Turn up the temperature on your thermostat. The lower you set your air conditioning temperature, the more costly it is to operate. For example, a 75-degree setting costs about 18 percent more than a 78-degree setting. Don’t compromise your comfort but use this to test how cold you really need it.
Run fans with your air conditioning. Oscillating or box fans near your air conditioning vents create an air flow like winter windchills, as cold air is circulated throughout the room.
Close your window coverings. Ambient sunlight can heat a room, and drawing your curtains and blinds can reduce the sun’s heating of your home and keep your air conditioning from running more than necessary.
Turn off lights when you’re not using them. Turning lights off when you’re not using them can help save money by reducing your electricity bills, extend the life of your light bulbs, and result in your buying bulbs less often.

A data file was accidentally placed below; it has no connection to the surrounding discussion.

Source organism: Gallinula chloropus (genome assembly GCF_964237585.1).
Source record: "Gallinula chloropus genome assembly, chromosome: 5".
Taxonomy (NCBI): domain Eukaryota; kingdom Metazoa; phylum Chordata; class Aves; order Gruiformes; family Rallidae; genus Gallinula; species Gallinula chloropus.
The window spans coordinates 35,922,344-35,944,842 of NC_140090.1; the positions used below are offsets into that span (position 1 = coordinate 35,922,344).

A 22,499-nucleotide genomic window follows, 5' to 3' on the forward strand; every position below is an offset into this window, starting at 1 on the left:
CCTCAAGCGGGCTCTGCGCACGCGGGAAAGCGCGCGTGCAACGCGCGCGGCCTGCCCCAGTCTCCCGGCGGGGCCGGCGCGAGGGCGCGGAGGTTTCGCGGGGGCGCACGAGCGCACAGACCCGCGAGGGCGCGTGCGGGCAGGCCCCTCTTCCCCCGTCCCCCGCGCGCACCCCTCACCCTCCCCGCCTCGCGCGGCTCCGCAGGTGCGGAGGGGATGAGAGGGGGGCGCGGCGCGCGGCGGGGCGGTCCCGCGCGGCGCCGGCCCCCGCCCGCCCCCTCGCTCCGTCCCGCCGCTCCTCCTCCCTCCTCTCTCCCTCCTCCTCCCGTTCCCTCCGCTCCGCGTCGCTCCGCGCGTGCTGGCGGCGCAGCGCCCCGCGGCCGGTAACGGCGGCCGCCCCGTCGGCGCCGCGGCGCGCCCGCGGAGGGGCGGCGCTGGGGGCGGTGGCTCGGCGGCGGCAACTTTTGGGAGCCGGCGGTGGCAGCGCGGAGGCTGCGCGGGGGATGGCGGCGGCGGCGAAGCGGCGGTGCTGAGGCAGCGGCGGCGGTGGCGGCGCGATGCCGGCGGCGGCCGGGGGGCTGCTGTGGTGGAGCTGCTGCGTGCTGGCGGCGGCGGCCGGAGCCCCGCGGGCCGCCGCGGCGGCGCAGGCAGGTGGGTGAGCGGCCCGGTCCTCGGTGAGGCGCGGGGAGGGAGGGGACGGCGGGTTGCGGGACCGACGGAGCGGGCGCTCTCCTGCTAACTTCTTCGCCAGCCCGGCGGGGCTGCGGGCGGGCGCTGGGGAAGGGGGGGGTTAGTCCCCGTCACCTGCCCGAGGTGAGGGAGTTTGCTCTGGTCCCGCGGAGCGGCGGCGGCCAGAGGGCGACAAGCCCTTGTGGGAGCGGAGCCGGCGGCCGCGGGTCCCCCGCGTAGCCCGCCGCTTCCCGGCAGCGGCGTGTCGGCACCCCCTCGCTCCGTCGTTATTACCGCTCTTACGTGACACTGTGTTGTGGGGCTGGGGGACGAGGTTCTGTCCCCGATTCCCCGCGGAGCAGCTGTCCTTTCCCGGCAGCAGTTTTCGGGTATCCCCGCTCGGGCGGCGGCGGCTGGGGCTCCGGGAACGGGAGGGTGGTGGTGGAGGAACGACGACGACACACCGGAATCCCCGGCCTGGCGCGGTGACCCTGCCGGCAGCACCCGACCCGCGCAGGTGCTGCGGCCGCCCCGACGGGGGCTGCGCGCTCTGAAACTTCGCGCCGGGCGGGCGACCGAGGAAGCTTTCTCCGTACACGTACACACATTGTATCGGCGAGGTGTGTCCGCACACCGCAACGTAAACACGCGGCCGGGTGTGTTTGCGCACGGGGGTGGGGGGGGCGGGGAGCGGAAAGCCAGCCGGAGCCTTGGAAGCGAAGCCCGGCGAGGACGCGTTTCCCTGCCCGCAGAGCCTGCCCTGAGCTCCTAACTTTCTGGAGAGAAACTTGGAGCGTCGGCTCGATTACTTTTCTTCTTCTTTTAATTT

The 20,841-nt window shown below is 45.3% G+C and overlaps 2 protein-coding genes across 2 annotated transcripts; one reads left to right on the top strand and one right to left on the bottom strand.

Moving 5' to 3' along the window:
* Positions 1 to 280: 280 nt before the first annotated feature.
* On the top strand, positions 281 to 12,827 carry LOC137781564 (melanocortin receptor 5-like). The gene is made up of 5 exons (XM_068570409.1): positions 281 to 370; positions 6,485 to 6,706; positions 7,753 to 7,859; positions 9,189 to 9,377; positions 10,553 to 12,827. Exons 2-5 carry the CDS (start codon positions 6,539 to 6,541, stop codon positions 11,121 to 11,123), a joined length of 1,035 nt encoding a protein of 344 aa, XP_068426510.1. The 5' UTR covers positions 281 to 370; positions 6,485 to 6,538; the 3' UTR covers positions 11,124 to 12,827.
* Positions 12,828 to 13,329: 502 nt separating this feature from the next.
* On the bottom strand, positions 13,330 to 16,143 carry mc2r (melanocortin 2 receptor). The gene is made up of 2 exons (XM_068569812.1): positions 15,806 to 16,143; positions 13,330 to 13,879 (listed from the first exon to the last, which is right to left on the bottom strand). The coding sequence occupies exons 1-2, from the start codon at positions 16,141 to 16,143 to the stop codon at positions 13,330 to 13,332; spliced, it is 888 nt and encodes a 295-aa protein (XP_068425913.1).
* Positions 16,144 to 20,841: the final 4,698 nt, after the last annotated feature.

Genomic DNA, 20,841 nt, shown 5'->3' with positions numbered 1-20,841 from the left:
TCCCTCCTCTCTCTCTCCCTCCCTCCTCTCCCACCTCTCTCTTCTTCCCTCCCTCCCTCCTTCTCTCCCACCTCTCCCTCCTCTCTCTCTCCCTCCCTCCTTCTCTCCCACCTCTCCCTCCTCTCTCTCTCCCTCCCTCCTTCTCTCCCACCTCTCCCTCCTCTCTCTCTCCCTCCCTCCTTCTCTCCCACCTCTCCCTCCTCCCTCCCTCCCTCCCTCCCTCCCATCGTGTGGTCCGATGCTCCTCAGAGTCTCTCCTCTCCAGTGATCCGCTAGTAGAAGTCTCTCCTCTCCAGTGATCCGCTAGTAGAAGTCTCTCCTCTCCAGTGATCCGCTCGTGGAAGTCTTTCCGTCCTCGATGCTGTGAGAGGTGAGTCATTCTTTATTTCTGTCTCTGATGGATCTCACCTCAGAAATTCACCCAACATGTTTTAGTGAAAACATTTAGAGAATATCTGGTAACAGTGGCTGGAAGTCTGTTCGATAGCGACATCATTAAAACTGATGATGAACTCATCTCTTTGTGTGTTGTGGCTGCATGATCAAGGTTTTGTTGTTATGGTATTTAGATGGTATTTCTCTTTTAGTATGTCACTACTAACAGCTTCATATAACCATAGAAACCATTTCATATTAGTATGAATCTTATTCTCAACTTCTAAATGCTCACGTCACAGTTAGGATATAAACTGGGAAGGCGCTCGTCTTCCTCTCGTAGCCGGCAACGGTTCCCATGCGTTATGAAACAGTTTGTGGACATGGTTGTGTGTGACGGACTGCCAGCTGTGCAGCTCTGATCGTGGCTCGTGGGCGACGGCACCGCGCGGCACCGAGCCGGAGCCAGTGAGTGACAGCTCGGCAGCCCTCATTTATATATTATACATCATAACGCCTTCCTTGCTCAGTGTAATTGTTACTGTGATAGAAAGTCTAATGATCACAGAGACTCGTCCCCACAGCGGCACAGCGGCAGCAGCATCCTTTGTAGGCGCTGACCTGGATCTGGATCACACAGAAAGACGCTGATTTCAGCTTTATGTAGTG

Think twice before starting your oven. Conventional and convection ovens can add unnecessary heat to your home, forcing your air conditioner to run unnecessarily. Keep the heat outside by using a grill or, if that’s not an option, consider using a microwave or slow cooker to do the job.
Prep your home when you go on vacation. If there’s a road trip or beach vacation on your calendar, take a couple of extra steps such as turning up your thermostat to keep your air conditioning from running while no one is home. Unplug electronics with remote control or “instant on” features and save $4 a month.